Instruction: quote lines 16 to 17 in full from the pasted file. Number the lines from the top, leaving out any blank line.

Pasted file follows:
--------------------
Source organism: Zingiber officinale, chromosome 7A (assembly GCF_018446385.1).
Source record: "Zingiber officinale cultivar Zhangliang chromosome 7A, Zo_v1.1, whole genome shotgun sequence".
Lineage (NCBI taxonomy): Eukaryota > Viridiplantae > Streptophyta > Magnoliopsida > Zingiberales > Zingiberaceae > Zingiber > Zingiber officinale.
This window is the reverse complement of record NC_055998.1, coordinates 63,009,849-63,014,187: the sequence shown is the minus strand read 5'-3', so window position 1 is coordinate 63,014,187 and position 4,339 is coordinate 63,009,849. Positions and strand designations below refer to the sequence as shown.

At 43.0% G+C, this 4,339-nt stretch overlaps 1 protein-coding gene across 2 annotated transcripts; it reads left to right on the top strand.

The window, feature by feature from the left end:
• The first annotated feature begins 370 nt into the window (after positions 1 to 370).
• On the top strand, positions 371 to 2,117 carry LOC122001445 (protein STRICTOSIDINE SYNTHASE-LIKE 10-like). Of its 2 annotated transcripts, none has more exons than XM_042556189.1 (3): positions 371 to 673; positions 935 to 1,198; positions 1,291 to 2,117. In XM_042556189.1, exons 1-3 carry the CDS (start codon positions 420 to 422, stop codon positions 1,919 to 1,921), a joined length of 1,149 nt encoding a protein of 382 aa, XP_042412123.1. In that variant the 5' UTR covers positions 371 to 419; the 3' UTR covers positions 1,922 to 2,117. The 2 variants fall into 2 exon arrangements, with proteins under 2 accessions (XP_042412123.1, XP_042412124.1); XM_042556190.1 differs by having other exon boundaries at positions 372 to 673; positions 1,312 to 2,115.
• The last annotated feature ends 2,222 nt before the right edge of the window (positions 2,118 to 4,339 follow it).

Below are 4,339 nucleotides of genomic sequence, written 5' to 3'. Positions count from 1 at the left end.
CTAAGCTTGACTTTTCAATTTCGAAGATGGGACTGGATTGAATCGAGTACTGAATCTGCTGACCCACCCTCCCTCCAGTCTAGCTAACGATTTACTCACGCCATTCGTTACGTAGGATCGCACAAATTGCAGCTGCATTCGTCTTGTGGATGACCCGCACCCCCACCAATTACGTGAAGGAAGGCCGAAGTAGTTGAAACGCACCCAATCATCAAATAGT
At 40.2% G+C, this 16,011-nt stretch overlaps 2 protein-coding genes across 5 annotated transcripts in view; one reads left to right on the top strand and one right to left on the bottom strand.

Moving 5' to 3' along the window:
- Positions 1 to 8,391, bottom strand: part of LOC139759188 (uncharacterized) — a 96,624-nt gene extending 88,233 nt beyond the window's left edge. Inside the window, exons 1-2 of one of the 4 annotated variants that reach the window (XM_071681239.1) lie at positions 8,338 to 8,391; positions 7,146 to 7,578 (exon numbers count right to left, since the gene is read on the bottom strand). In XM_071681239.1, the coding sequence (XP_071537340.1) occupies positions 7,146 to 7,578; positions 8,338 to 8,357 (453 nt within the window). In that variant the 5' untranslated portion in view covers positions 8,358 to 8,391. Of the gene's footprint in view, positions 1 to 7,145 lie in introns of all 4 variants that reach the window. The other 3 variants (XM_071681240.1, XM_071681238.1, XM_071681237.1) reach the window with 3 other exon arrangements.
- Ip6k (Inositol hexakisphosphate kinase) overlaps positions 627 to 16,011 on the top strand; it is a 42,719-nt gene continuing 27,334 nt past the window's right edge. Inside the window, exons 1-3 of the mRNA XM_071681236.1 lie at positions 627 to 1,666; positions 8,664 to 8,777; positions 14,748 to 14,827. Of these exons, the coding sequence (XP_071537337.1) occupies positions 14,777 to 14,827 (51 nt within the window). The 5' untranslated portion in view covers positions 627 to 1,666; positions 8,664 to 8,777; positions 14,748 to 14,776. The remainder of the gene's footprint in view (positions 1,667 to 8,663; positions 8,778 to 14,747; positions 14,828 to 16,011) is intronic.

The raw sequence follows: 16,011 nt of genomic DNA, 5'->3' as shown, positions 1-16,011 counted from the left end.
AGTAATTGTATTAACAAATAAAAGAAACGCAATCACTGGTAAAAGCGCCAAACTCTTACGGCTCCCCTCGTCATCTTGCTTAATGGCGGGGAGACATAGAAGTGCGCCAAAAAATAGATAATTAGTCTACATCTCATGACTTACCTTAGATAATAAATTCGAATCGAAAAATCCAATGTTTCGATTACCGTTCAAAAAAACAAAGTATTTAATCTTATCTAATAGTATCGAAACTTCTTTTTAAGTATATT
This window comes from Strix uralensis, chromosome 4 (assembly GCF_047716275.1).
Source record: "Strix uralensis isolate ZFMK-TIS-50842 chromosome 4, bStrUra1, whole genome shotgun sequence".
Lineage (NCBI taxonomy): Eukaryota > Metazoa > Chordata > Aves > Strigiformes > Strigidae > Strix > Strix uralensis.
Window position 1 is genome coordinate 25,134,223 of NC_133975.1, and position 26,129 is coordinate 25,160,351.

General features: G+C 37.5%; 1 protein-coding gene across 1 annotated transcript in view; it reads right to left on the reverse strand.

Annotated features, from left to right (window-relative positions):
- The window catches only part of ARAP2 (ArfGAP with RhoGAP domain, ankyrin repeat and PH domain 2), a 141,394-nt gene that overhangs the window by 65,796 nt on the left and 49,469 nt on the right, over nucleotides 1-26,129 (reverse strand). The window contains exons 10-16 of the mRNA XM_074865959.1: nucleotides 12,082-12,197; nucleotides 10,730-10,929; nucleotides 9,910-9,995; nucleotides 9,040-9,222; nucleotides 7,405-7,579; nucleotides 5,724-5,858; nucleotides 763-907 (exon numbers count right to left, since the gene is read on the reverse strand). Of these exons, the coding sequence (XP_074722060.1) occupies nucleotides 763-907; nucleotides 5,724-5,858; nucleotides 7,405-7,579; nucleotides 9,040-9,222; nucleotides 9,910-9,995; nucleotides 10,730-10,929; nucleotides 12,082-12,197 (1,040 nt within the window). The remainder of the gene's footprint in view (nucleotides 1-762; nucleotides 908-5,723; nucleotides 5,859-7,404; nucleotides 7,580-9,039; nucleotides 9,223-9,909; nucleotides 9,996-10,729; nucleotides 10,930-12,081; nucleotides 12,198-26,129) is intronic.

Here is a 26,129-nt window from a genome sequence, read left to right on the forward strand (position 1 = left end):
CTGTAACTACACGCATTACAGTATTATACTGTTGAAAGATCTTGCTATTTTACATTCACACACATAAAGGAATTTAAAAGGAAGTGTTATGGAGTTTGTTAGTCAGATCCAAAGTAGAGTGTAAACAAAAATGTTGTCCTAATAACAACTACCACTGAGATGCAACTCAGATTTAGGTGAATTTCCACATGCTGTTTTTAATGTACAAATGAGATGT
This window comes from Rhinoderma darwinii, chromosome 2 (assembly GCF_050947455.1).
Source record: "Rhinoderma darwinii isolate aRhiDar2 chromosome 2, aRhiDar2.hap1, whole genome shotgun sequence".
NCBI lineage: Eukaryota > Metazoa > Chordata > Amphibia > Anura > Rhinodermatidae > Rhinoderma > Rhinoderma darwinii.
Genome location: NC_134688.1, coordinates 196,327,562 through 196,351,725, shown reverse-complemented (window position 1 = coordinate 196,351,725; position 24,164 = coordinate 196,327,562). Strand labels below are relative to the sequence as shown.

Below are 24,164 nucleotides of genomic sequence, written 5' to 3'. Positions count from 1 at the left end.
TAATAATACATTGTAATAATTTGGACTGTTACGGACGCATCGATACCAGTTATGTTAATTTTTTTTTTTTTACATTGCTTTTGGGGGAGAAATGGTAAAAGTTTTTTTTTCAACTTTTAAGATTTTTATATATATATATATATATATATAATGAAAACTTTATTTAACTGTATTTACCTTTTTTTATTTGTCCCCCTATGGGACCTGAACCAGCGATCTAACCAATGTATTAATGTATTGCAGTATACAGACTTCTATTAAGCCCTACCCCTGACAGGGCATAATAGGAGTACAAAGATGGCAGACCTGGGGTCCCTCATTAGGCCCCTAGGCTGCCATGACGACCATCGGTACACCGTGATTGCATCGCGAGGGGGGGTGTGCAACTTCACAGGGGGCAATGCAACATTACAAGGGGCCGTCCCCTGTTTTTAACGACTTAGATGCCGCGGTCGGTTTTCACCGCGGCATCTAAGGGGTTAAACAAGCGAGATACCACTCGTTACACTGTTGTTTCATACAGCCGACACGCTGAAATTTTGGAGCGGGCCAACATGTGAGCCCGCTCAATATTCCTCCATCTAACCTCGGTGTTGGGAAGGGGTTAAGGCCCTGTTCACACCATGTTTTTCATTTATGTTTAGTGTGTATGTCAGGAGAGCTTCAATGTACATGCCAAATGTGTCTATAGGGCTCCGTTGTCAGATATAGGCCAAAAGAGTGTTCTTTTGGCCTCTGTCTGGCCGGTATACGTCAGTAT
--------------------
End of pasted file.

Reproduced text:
The raw sequence follows: 16,011 nt of genomic DNA, 5'->3' as shown, positions 1-16,011 counted from the left end.
AGTAATTGTATTAACAAATAAAAGAAACGCAATCACTGGTAAAAGCGCCAAACTCTTACGGCTCCCCTCGTCATCTTGCTTAATGGCGGGGAGACATAGAAGTGCGCCAAAAAATAGATAATTAGTCTACATCTCATGACTTACCTTAGATAATAAATTCGAATCGAAAAATCCAATGTTTCGATTACCGTTCAAAAAAACAAAGTATTTAATCTTATCTAATAGTATCGAAACTTCTTTTTAAGTATATT